The tumultuous euphoniums play fast semiquaver sequences as the percussion begin to rumble beneath them. The baritones join them part way through and also play these vivacious semiquavers as the tension keeps on building.
Marked ‘Marcarto’, the cornets lead with the march-like melody for the tenth variation. This stately canon tests control and pitching for the cornets in particular, but also those who join in for the fanfare at various points. The trombones and baritones signal the move to the eleventh variation as they lead a descending scale.
Marked as a Bolero, the cornets are tested further as fast semiquaver triplets take over the fanfare. Quick tonguing and quick shifts between slurs and detached phrasing makes this a truly fiendish section of the piece. Fast moving scalic runs lead to a dramatic triplet sequence before the start of the next variation.
Led by the lower band, the quick change into this much darker section soon unfolds. The basses lead the way with the heavy quaver movement, which sets the scene for the upcoming funeral march.
A solemn funeral march is primarily led by the solo euphonium. Wilby’s use of dissonance here adds to the colour of the music, with the middle of the band indulging in these harmonies throughout. The flugel also takes the lead on part of the melody, with the two coming ideas coming together before the start of the ever-popular Romanza section.
The soaring euphonium is accompanied by funeral-like tubular bells, who toll the music into three general pauses before the Romanza section begins properly. After a warm set up from the lower band, a set of cadenzas play out, from the soprano cornet and solo horn, to the flugel and solo cornet. This sets up a pulsating rich accompaniment from the band, as the romantic melody is first played by the flugel.
Wilby explores the timbral colours you can achieve with a brass band, with this flourishing melody being at the beating heart of this work. In his own notes Wilby says that “The full flavour of Paganini’s romantic heritage finds expression in a mixture of extravagant display and serene and passionate melody.”
With gorgeous countermelodies from the soprano cornet and back row, the main melody is then led by the solo cornets and euphoniums. As the melody begins to swell into the passionate climax of this variation. This variation is the longest of all sixteen.
After a quick change in character, harking back to the dark character that Wilby had set up in previous variations, the bass trombone leads with demonic blasts. The middle of the band begins to play through more technical scales until the back row then joins them. The front row soon joins in too and the blast of sharp muted cornets creates some organised chaos before the percussion blast in to stop everybody in their tracks.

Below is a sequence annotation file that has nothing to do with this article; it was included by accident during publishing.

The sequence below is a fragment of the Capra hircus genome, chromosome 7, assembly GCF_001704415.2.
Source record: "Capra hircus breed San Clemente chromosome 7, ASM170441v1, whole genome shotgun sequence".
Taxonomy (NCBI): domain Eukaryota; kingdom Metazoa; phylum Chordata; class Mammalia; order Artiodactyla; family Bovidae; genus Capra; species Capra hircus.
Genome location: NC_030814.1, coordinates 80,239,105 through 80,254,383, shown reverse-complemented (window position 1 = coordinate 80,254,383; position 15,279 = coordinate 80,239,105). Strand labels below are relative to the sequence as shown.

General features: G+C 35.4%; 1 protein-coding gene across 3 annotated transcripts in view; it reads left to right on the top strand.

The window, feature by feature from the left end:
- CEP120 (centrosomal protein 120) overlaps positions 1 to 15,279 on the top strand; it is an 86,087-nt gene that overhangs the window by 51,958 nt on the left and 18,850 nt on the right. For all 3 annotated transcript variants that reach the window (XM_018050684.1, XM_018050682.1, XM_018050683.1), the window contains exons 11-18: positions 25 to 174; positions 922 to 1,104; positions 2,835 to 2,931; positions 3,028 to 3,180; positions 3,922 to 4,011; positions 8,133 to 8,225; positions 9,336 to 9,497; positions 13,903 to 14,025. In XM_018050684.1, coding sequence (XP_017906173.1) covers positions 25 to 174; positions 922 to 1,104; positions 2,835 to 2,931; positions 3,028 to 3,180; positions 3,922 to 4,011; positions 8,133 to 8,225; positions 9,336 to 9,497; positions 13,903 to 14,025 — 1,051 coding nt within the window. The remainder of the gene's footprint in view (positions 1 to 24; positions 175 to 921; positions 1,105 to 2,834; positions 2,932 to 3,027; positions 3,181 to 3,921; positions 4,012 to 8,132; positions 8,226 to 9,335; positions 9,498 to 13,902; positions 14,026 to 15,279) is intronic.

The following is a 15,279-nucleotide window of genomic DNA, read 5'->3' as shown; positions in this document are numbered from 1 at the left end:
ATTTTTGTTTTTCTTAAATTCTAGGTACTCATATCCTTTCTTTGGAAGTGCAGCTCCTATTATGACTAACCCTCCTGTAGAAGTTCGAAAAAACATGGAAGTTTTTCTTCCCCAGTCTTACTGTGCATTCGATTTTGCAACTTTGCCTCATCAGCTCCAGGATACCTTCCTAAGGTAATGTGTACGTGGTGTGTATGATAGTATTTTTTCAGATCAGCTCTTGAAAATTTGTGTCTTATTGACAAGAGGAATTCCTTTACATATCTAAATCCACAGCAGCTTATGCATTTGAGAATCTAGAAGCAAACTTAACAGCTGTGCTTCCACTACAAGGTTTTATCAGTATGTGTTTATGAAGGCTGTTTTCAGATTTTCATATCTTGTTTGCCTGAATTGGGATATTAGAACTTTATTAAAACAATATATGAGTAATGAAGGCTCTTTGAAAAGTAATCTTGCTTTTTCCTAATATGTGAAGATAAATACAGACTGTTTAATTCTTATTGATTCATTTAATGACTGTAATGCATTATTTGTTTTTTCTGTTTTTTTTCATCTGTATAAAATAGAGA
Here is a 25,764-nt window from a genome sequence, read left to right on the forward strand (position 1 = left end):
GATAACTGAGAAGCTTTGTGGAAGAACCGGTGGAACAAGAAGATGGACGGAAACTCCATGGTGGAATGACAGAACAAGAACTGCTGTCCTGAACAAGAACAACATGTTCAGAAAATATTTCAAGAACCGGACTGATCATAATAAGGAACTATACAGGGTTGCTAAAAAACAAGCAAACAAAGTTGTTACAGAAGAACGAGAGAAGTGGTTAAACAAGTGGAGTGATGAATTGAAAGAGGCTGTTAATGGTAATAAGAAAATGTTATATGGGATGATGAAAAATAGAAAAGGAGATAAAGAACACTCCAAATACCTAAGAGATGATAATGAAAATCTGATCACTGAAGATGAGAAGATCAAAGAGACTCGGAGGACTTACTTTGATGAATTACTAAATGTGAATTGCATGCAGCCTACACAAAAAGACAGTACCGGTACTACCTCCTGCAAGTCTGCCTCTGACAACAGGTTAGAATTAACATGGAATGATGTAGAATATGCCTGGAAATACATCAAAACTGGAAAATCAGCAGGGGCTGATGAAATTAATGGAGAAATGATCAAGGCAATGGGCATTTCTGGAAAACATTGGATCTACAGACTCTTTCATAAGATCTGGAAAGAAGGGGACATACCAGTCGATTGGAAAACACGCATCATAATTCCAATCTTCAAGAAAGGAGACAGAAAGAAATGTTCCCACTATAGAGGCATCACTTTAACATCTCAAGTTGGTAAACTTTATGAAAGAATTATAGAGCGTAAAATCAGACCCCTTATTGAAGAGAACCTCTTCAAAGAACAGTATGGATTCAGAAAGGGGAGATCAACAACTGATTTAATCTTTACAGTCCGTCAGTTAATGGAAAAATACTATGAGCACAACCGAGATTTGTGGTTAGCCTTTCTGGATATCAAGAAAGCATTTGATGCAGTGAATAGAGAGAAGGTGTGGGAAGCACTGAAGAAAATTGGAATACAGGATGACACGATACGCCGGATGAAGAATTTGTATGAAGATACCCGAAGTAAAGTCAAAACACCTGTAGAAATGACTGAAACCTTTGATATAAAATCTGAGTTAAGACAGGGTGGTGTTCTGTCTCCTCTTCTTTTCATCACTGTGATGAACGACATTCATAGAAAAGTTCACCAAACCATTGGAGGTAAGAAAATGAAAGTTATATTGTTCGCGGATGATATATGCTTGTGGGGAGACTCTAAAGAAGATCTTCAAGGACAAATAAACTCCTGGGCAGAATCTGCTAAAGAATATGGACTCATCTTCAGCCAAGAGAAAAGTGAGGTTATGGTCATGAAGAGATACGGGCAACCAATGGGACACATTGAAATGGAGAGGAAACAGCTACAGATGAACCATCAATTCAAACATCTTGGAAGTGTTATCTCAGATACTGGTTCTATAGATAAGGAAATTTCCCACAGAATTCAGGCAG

Fast triplet runs that hark back to the opening of the work can be heard from the cornets, as the lower band compete in an entertaining power struggle with the percussion. The demonic fashion of this section makes it one of the most exciting of them all. Intensity is built again with swells from the band coupled with dramatic entries from certain instruments. These fast scalic runs lead us into the final variation of the work.
The final variation begins after a very dramatic scale that is pulled back to hell before the explosion that is the finale section. Big block chords rumble throughout the band with scales and fanfares decorating it left right and centre.
Overlapping quaver sequences bombard the flow of this variation and adds to the timbral effect. Wilby creates a really scattered feeling here without losing any texture whatsoever. The band land on the barline together with another block chord before a dramatic descending triplet sequence. Two more block chords are played, the first starts quieter and grows into a huge full dynamic. A highly intense percussion interlude stops the band in its tracks before the final, wholly epic last chord of the piece. The shift the major key in this finale section is classic Wilby and only adds an incredible edge to the end of this incredible work.
Now accepted as one of Philip Wilby’s best test pieces, Paganini Variations is often a top choice for the best bands to perform on the contest of concert stage. The variety of variations coupled with Wilby’s natural flair for writing for brass band makes Paganini Variations a timeless classic.
Ⓒ Alex Burns